Well, it’s almost over. I leave Turkey tomorrow, headed back to the United States and saying goodbye to this wonderful country. This has truly been an amazing experience, following the paths of my characters in ways that many writers only dream about.
When I was young, I traveled the world by books. I read voraciously, enamored by the settings and history that I read through the pages of mysteries and historical fiction. Action, romance, adventure, fantasy. It was the most accessible way for me to travel as a child. The fact that I’m able to travel like this–and then share those journeys through my books–is really a dream come true.
Thank you for all your support. Thanks for being the readers who support my writing so I can take trips like this. This book and series has really come alive for me, and I hope you are as excited as I am.
I’m going to have exciting audiobook news soon, along with a cover reveal for THE SCRIBE (and the cover for this book is AMAZING) in the next few weeks. I’m about 2/3 of the way through the book now and I’m looking at a fall release. Until then, here’s another short teaser with Malachi.
Excerpt from THE SCRIBE:
He slammed the door shut on the small refrigerator.
“Doesn’t anyone buy beer other than me?” he yelled to the empty kitchen. “If you don’t buy it, you shouldn’t drink it!”
From upstairs, a faint voice came. “You spent too much time in Hamburg. You’re back in Istanbul; drink raki.” It was Maxim, no doubt lying in bed, waiting for the city to cool before he emerged.
“Or tea,” another voice added in the same thick, Russian accent. If Maxim was upstairs, so was his cousin, Leo. “Gallons of tea.”
“Oceans of it!”
“If only the Bosphorus flowed with vodka.”
“We should get the brothers in Odessa working on that…”
Damien walked into the kitchen, glancing upward as the cousins continued to rib each other. “Drink water. You’re not used to the heat yet.”
Malachi grimaced. “I was born here, you know.”
The watcher pulled a bottle of water from a cupboard and threw it toward him, the tattoos on his bare arms rippled as he threw the plastic bottle. “You haven’t lived in Istanbul for hundreds of years. The city has grown, and that makes it hotter.”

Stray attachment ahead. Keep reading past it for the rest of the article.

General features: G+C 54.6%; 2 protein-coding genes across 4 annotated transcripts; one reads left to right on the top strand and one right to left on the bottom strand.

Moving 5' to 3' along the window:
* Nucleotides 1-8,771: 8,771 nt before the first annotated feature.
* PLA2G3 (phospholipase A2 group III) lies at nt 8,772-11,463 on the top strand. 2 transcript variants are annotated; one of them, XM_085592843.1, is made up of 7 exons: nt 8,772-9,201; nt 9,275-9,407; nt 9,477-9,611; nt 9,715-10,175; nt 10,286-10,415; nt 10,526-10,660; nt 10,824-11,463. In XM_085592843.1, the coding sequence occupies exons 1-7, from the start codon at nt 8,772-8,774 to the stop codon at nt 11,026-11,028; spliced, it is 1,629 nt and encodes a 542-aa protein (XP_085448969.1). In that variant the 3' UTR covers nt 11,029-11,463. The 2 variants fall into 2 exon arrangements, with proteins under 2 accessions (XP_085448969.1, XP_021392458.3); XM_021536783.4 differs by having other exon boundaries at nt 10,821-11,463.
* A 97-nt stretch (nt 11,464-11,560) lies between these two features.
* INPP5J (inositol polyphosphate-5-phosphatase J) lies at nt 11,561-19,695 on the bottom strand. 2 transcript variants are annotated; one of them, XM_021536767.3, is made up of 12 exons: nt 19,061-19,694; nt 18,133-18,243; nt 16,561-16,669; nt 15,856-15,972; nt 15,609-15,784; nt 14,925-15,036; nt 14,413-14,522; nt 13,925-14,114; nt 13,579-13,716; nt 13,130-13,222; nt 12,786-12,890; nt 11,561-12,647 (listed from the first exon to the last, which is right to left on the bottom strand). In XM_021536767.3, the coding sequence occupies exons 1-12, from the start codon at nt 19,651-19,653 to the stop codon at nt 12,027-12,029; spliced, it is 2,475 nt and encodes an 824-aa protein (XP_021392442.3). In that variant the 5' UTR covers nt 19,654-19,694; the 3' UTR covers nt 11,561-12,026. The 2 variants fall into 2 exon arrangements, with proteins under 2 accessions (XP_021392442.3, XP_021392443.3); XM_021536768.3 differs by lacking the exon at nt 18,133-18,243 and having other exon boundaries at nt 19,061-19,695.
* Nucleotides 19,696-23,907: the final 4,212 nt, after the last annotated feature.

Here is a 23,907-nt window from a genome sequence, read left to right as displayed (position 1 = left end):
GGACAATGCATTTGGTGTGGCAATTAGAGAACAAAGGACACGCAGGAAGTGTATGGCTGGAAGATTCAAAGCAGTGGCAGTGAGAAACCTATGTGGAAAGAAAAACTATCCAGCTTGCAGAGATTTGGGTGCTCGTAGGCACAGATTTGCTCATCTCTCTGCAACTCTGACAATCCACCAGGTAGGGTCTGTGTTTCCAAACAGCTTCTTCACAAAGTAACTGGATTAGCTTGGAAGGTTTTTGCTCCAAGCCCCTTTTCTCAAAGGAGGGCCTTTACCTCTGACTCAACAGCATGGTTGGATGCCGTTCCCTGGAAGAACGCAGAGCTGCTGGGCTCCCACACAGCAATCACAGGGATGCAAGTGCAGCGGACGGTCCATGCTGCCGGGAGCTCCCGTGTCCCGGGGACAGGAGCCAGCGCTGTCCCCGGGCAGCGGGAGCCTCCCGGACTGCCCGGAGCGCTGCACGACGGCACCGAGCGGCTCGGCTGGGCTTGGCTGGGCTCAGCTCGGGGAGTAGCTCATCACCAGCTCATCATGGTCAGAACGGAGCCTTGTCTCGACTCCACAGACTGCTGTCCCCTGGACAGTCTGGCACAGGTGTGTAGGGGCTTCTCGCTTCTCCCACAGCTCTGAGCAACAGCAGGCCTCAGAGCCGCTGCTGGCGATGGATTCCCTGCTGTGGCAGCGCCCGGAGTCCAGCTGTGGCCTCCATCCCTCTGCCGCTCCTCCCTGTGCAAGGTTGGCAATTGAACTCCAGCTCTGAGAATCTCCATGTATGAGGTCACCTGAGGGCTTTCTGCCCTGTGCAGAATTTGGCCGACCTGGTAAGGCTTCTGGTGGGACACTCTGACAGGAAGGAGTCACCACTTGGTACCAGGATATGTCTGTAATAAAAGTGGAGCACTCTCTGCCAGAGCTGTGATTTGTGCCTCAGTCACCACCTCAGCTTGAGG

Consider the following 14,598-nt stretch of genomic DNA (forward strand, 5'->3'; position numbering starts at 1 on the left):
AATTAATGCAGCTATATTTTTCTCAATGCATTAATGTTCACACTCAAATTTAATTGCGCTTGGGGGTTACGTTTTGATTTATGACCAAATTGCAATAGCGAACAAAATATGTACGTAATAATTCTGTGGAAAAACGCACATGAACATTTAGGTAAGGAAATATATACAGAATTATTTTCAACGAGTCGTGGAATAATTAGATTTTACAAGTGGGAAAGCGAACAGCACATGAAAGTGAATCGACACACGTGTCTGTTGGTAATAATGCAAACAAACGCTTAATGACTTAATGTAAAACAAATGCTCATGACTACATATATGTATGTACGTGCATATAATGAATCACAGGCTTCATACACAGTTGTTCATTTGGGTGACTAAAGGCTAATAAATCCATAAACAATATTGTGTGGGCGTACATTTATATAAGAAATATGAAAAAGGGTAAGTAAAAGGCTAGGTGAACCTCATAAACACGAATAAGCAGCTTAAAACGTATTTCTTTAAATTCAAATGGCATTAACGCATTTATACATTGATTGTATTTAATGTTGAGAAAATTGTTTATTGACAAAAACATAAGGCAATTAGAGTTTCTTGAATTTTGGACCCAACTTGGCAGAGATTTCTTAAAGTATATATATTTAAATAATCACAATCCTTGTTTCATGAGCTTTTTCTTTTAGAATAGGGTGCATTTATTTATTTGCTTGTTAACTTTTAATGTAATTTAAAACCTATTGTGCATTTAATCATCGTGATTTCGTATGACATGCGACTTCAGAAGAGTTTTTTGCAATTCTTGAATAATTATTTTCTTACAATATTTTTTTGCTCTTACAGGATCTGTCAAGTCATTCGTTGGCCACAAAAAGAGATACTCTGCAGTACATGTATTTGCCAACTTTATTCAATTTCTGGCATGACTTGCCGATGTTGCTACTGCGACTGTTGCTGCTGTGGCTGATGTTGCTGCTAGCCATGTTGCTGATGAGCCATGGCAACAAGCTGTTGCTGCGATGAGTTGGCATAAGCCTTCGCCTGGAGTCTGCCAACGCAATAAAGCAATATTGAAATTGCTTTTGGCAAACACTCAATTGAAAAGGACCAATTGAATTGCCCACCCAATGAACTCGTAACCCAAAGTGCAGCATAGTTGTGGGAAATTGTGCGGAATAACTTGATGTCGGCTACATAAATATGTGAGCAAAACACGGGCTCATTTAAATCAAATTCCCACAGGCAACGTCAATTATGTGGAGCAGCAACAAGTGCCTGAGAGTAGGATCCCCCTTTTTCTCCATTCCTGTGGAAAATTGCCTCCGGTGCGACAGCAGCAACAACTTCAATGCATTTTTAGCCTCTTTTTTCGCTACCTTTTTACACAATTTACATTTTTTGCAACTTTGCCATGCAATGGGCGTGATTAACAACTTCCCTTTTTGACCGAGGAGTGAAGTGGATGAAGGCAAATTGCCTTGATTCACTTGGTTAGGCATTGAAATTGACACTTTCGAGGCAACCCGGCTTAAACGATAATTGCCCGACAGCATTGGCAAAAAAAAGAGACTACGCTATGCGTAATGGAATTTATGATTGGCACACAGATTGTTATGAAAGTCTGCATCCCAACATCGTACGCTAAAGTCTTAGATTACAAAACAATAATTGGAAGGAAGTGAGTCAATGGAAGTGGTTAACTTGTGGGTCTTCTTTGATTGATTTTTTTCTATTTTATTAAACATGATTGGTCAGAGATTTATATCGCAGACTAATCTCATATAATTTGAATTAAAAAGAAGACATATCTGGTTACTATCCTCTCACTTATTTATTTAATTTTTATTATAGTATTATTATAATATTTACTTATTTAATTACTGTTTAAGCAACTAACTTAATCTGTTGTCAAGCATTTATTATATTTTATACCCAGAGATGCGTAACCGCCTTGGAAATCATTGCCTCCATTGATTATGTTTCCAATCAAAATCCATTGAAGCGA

“Anthropogenic heat,” said Rhys, walking into the kitchen from the library and holding his hand out to Damien. The pale man had been sweating non-stop for three day, not surprising considering the air-conditioner had broken around that time. His dark brown hair was plastered to his forehead, and his normally pale skin was flushed. “Human activity produces heat. More humans. More heat. Not to mention climate change. Bloody humans and their automobiles will kill us all.”
Damien and Malachi exchanged amused glances. The cranky British scholar was constantly nostalgic for pre-industrial times.
“Heat can’t kill us, Rhys!” Leo called from above.
“But your whining is doing a fairly good job of torture,” Maxim added. “Is whining a violation of the Geneva Convention?”
“Does the Geneva Convention apply to us?”
“Ask Rhys. He knows everything.”
The scholar’s face only grew redder. “Maybe if I wasn’t the only one working—”
“Stop.” One quiet word from Damien was all it took. The three men fell silent, even the ones on the second floor, who could hear their watcher’s voice from a distance.
Damien was of average height and weight. His face could make women stop and stare, or blend into a crowd, based solely on his demeanor. The only remarkable thing about him was the intricate tattoo work he had inked all over his arms. Malachi knew the work covered most of the man’s legs, as well, though he kept them carefully covered. Malachi glanced down at his own tattoos. Four hundred years of scribing himself still hadn’t left him half as covered as Damien. Who knew how old the watcher was?